This brings us to the second of the American Shakespeare Center’s commissioned Shakespeare’s New Companion Plays, 16 Winters, or the Bear’s Tale, by Mary Elizabeth Hamilton.  As the title suggestions, this play fills in that interlude, showing us what these characters were up to over those winters.

The play is literally The Bear’s Tale, as Topher Embrey brilliantly narrates the winters both as the Bear and Time.  Ah, we need an animal or an abstraction to tell us how to be human.  Pauly (Annabelle Rollins) has stolen Her (Ally Farzetta) away from the castle, under the guise of her dying, to put her up in a hut in the king’s forest.  Leo (Ronald Roman-Melendez) mourns his son’s and wife’s death, while being visited/haunted by his son’s ghost (Constance Swain).

Over several of the winters they confront questions about the confines of social position, the superficiality of people enacting their assigned life roles, the conflicts between men and women, children and parents, masters and servants.  Who really needs whom?  What brings meaning to our lives?  How do I learn skills that my position in society has never required of me?  How do I love another?  Why has God abandoned me?  How do I seek or offer forgiveness?  These are played out in hilarious vignettes with Her learning how to cook and knit, and Leo learning to write poetry and songs.

After the interlude for both plays, we shift from the troubles in Sicilia to the bucolic, rustic life in Bohemia.  In The Winter’s Tale, the shepherds prepare for the festival of the sheep shearing.  Musicians, dancers, peddlers, and clowns mingle on stage in a celebratory romp.  In 16 Winters, free-thinking artists cohabit in a commune style group, indulging their senses in free art, free intoxication, and free sex (don’t confuse this with love)… funded by whoever is new to the group.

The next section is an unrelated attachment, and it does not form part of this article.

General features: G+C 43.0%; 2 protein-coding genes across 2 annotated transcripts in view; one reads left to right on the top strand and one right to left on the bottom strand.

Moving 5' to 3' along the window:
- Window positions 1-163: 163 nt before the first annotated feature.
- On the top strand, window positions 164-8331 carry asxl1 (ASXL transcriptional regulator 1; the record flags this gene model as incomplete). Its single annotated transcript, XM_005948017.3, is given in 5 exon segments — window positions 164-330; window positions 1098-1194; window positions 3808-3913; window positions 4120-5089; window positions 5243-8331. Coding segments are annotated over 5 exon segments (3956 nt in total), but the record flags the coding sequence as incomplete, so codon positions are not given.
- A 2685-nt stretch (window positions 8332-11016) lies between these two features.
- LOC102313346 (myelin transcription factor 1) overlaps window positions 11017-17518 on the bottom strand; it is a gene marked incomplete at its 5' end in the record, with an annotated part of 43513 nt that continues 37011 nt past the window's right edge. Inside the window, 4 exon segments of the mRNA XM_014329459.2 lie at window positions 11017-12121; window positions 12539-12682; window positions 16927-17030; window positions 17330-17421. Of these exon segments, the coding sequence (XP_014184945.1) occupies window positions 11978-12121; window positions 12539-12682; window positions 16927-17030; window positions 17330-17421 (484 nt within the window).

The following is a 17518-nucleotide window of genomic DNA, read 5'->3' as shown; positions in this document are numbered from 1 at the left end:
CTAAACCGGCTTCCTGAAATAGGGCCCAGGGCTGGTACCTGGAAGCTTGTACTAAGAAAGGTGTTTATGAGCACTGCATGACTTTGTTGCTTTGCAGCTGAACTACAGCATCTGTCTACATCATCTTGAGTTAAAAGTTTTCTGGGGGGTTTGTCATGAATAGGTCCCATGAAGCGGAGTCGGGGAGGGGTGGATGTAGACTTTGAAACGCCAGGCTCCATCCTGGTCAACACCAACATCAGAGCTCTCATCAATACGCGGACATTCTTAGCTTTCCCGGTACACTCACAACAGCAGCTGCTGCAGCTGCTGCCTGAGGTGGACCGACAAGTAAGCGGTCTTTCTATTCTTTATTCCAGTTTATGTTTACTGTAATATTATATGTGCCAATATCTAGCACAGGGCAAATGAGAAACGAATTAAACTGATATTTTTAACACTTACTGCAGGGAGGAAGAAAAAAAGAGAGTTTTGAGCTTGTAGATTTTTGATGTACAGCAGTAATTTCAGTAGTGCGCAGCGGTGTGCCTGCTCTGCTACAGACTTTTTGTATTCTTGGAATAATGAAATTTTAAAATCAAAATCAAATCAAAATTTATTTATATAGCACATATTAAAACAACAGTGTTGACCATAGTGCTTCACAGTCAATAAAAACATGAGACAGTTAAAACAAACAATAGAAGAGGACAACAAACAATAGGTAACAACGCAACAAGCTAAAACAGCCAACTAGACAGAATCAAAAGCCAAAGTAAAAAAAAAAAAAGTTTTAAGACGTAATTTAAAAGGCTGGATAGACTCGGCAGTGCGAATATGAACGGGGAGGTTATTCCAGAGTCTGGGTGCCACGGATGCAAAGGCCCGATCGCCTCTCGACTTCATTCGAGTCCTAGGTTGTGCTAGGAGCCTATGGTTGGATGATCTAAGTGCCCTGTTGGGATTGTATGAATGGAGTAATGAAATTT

In The Winter’s Tale, we meet Florizel (Josh Clark), king Polixenes’ romantic son.  He will become Flory in 16 Winters.  We also meet Perdita (Constance Swain), Leontes’ daughter, who was found and reared by a Shepherd (Jocelyn Honore).  In 16 Winters she is P (Madeline Calais).  They become love interests, that youthful love, idealized, rebellious, without restraints of position and social obligation.

In 16 Winters the characters from the first section of the play, Her, Pauly, Leo, and others have come to Bohemia, searching for what they have lost or believe will fill their existential emptiness.  They learn the harsh realities of survival, find that reckless abandon is as empty as rigid social conformity, and find their muses.  We are ready for Act V of The Winter’s Tale.